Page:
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Smiths Bassist Andy Rourke Was a Light That Will Never Go Out

If you were ever 16, clumsy, and shy, Andy Rourke’s bass is part of the story of your life. That’s why the music world is in shock and grief today, mourning the beloved Smiths bassist who passed away from pancreatic cancer, only 59. His bass was the most underrated element in the Smiths’ sound, but it was a crucial part of their unique four-way chemistry. Andy Rourke is why you won’t forget the songs that made you cry, the songs that saved your life.

His unmistakable sound was there from the start, rooted in his lifelong friendship with guitarist Johnny Marr. “There was absolute synchronicity between myself and Andy because we were best mates,” Marr told journalist Simon Goddard in his definitive book Mozipedia. “We had that thing that friends have where you can sit around and not talk and it makes no difference. And you can hear it in the music. Some of the stuff going on in the Smiths between the guitar and the bass is unique, something no other group has ever done.”

When you listen to the Smiths, you can hear Andy and Johnny read each other’s minds, going back to the Manchester school days when they learned to play together. It was the oldest friendship in the band— the only two who were friends before the band started, in fact. Not to mention the only two who stayed close to the end. In so many ways, the sound of The Smiths was the sound of their brotherhood.

So many fans will mourn him with “There Is A Light That Never Goes Out” — or as Andy once wittily called it, “the indie ‘Candle in the Wind.’” But it’s not merely the greatest song he ever played on — it’s a tribute to the collaborative magic that made this band immortal. As Marr said last night, he “reinvented what it is to be a bass guitar player.”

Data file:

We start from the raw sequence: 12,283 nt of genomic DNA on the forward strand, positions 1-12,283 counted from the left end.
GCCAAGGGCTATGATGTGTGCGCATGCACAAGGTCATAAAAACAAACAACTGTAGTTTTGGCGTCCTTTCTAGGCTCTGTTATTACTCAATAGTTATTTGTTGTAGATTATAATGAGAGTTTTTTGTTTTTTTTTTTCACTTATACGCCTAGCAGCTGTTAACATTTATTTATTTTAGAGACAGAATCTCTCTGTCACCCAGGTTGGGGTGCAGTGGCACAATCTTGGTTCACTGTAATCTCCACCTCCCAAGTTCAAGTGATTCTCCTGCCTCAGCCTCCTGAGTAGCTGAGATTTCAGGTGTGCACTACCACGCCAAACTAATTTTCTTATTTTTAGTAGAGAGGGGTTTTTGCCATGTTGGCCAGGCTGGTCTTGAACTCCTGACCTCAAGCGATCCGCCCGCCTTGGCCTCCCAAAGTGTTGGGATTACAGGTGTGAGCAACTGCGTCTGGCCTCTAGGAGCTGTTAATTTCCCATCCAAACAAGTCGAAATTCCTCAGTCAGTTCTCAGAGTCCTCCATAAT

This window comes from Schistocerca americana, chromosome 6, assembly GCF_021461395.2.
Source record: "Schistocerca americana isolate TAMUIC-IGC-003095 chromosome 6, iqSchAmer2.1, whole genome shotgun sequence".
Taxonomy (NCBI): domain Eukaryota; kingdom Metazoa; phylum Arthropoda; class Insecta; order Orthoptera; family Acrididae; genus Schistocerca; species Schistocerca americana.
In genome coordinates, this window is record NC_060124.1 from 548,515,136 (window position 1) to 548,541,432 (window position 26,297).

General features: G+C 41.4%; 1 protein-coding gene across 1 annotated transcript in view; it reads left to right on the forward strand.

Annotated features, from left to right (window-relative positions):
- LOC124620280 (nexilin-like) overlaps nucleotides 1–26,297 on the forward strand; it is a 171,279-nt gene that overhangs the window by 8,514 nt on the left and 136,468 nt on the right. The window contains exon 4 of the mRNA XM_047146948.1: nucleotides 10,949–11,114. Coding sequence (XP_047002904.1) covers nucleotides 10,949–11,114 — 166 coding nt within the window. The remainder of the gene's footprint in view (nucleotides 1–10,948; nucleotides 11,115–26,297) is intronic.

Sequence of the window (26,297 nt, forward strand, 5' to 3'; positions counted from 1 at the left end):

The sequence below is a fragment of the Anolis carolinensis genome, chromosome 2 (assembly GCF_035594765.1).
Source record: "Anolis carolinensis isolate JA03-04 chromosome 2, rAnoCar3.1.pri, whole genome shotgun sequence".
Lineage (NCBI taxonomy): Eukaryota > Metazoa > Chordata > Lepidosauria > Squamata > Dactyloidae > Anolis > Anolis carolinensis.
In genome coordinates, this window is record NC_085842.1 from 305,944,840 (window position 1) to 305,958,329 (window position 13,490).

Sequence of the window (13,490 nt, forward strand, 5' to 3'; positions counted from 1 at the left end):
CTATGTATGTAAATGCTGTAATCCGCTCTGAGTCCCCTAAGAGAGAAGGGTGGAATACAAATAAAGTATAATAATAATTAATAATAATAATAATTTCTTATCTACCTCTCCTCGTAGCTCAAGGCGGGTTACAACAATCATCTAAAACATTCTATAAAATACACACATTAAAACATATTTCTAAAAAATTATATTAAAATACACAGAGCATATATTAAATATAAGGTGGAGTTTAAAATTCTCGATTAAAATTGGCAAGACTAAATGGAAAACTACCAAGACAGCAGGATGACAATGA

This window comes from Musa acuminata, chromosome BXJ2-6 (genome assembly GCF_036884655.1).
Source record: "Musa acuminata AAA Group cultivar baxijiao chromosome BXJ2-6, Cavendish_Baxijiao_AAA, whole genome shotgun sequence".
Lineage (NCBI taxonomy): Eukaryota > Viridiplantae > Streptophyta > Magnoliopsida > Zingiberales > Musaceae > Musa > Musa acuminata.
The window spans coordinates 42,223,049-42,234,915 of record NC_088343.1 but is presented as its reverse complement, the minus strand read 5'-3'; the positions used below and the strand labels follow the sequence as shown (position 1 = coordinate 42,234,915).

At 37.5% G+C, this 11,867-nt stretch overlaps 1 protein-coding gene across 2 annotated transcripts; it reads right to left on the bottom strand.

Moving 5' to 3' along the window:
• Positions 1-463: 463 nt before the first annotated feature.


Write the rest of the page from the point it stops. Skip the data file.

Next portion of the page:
Andy was always a music fan, the one you’d see constantly at shows in NYC. When I’d run into him in the crowd at Terminal 5, for gigs by Duran Duran or the Jesus and Mary Chain, it was impossible not to imagine what he was thinking: Why are these Eighties bands onstage killing it right now instead of mine? It was always a kick to see him DJ — one of my favorite times was his set at Coachella in April 2007, where he ended with Mark Ronson’s brand new remake of “Stop Me If You Think You’ve Heard This One Before,” as a mash-up with the Supremes’ Motown classic “You Keep Me Hanging On,” with vocals by Daniel Merriweather.

He was famous for being unimpeachably cool and gracious to fans who said hi. (As were Johnny and Mike Joyce. The other guy, not so much.) Whenever he hopped onstage to play with Smiths tribute bands, you couldn’t help noticing he enjoyed it as much as the bands did. His last time onstage was in New York in September 2022, joining his old mate Johnny Marr at Madison Square Garden, playing “There Is A Light That Never Goes Out” and “How Soon Is Now?”